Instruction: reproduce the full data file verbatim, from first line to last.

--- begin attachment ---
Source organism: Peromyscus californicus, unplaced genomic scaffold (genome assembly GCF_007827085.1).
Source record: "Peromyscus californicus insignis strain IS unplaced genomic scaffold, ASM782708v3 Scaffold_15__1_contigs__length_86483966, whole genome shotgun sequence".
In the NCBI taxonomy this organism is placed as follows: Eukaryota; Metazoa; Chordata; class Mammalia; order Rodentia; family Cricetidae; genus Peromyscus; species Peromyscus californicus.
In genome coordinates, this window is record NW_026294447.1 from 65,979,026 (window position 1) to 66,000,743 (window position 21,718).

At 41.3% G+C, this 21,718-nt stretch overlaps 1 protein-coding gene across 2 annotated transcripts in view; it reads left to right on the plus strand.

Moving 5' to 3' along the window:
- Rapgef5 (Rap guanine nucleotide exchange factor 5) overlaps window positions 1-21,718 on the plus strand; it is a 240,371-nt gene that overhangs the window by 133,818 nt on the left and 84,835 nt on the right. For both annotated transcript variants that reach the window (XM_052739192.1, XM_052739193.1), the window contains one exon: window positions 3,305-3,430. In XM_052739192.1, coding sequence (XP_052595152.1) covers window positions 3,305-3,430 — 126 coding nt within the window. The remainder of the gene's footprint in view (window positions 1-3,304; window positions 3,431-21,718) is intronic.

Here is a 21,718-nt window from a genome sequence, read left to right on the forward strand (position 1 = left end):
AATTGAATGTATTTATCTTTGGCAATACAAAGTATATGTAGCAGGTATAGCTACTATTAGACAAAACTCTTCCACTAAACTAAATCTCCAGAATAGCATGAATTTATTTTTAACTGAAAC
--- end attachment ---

Source organism: Peromyscus californicus, unplaced genomic scaffold (genome assembly GCF_007827085.1).
Source record: "Peromyscus californicus insignis strain IS unplaced genomic scaffold, ASM782708v3 Scaffold_15__1_contigs__length_86483966, whole genome shotgun sequence".
In the NCBI taxonomy this organism is placed as follows: Eukaryota; Metazoa; Chordata; class Mammalia; order Rodentia; family Cricetidae; genus Peromyscus; species Peromyscus californicus.
In genome coordinates, this window is record NW_026294447.1 from 65,979,026 (window position 1) to 66,000,743 (window position 21,718).

At 41.3% G+C, this 21,718-nt stretch overlaps 1 protein-coding gene across 2 annotated transcripts in view; it reads left to right on the plus strand.

Moving 5' to 3' along the window:
- Rapgef5 (Rap guanine nucleotide exchange factor 5) overlaps window positions 1-21,718 on the plus strand; it is a 240,371-nt gene that overhangs the window by 133,818 nt on the left and 84,835 nt on the right. For both annotated transcript variants that reach the window (XM_052739192.1, XM_052739193.1), the window contains one exon: window positions 3,305-3,430. In XM_052739192.1, coding sequence (XP_052595152.1) covers window positions 3,305-3,430 — 126 coding nt within the window. The remainder of the gene's footprint in view (window positions 1-3,304; window positions 3,431-21,718) is intronic.

Here is a 21,718-nt window from a genome sequence, read left to right on the forward strand (position 1 = left end):
AATTGAATGTATTTATCTTTGGCAATACAAAGTATATGTAGCAGGTATAGCTACTATTAGACAAAACTCTTCCACTAAACTAAATCTCCAGAATAGCATGAATTTATTTTTAACTGAAAC